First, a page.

Plant Diversity ›› 2024, Vol. 46 ›› Issue (02): 247-255.DOI: 10.1016/j.pld.2023.07.002

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Sex-specific facilitation and reproduction of the gynodioecious cushion plant Arenaria polytrichoides on the Himalaya-Hengduan mountains, SW China

Xufang Chena, Yazhou Zhanga, Lishen Qiana, Renyu Zhoub, Hang Suna, Jianguo Chena   

  1. a. State Key Laboratory of Plant Diversity and Specialty Crops, Kunming Institute of Botany, Chinese Academy of Sciences, Kunming, Yunnan, China;
    b. Yunnan Key Laboratory of Plateau Wetland Conservation, Restoration and Ecological Services, Southwest Forestry University, Kunming, Yunnan, China
  • Received:2023-04-22 Revised:2023-06-15 Online:2024-03-25 Published:2024-04-07
  • Contact: Hang Sun,;Jianguo Chen,
  • Supported by:
    This study was supported by the Second Tibetan Plateau Scientific Expedition and Research Program (2019QZKK0502 to H.S.), the Strategic Priority Research Program of the Chinese Academy of Sciences (XDA20050203 to H.S.), the Yunnan Applied Basic Research Project (202001AT070060 to J.G.C.), the National Natural Science Foundation of China (31271552 to J.G.C.), the CAS “Light of West China” Program (J.G.C.), and the Young Academic and Technical Leader Raising Foundation of Yunnan Province (202205AC160053 to J.G.C.).

Abstract: When benefiting other beneficiaries, cushion plants may reciprocally receive feedback effects. The feedback effects on different sex morphs, however, remains unclear. In this study, taking the gynodioecious Arenaria polytrichiodes as a model species, we aimed to assess the sex-specific facilitation intensity of cushion plant by measuring the beneficiary cover ratio, and to assess the potential costs in cushion reproductive functions by measuring the flower and fruit cover ratios. The total beneficiary cover ratio was similar between females and hermaphrodites. Females produced much less flowers but more fruits than hermaphrodites. These results suggested that females and hermaphrodites possess similar facilitation intensity, and female cushion A. polytrichoides may allocate more resources saved from pollen production to seed production, while hermaphrodites possibly allocate more resources to pollen production hence reducing seed production. The surface areas covered by beneficiaries produced less flowers and fruits than areas without beneficiaries. In addition, strong negative correlations between beneficiary cover and flower cover were detected for both females and hermaphrodites, but the correlation strength were similar for these two sex morphs. However, the correlation between beneficiary cover and fruit cover was only significantly negative for females, suggesting that beneficiary plants negatively affect fruit reproduction of females while have neutral effects on hermaphrodites. All the results suggest that to facilitate other beneficiaries can induce reproductive costs on cushion A. polytrichoides, with females possibly suffering greater cost than hermaphrodites. Such differentiation in reproductive costs between sex morphs, in long-term perspective, may imply sex imbalance in population dynamics.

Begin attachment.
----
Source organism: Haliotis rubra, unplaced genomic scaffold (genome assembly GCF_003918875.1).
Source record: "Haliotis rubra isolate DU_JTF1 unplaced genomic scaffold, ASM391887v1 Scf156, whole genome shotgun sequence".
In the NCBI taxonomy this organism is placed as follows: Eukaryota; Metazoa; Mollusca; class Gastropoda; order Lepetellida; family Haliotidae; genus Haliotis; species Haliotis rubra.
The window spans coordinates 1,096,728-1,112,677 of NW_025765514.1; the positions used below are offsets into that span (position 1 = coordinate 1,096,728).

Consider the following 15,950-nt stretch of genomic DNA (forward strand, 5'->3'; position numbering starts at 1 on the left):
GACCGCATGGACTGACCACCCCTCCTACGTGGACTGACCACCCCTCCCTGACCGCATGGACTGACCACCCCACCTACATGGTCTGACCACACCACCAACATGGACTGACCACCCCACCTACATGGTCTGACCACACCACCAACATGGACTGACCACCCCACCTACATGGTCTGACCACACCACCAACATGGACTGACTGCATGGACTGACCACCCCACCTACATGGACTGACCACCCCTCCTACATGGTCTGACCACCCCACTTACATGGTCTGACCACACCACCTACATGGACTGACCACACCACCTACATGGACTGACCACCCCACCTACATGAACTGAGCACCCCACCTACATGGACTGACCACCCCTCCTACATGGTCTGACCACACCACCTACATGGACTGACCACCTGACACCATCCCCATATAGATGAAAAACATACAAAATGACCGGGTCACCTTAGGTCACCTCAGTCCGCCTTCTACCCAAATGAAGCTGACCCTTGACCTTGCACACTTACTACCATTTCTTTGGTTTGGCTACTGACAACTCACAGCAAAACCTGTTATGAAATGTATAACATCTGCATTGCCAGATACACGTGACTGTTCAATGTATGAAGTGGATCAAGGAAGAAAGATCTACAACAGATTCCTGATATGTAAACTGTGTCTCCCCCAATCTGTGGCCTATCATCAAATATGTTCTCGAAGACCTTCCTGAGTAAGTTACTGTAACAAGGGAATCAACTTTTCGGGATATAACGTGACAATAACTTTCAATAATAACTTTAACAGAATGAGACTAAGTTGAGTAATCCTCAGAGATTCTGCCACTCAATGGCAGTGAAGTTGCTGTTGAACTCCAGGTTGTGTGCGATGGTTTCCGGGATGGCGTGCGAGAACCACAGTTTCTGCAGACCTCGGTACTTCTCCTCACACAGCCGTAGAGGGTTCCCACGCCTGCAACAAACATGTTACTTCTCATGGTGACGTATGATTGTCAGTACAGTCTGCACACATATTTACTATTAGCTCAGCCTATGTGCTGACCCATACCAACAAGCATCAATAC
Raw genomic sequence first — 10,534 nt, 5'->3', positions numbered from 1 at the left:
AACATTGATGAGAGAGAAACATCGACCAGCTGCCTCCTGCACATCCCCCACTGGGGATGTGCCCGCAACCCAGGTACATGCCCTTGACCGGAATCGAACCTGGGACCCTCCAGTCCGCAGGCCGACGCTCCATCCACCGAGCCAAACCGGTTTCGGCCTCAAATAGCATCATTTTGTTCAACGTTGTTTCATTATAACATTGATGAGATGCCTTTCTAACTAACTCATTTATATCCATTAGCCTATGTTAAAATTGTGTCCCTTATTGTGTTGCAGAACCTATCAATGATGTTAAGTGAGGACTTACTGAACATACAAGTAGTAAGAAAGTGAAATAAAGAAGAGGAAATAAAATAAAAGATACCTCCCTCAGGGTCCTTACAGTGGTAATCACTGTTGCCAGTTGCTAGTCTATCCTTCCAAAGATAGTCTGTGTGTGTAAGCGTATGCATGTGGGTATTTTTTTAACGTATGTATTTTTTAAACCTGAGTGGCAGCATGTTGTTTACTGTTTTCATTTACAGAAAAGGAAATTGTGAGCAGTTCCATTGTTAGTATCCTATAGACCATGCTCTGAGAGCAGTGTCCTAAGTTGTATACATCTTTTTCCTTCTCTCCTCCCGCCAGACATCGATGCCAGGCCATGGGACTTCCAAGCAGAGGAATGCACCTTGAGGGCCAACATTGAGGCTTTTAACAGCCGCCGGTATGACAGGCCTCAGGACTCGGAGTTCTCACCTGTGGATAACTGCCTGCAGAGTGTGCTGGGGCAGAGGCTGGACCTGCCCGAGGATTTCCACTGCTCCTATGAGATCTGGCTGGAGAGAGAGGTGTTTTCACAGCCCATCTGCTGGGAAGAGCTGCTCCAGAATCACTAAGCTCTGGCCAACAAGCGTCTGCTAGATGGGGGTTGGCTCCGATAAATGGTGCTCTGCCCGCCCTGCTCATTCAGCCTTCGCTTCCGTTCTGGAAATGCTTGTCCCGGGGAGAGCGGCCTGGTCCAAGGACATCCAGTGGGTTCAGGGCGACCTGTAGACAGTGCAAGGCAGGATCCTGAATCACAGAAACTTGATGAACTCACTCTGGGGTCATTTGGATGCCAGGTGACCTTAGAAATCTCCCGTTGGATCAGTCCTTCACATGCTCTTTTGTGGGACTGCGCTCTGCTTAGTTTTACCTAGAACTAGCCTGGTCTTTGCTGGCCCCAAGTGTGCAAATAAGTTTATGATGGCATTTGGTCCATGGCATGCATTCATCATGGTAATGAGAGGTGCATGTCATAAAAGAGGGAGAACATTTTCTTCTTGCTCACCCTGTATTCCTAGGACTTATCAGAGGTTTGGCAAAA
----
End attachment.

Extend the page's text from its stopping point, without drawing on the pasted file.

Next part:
Key words: Facilitation intensity, Feedback effect, Sex-specific facilitation, Nurse plant, Population dynamics, Reproductive function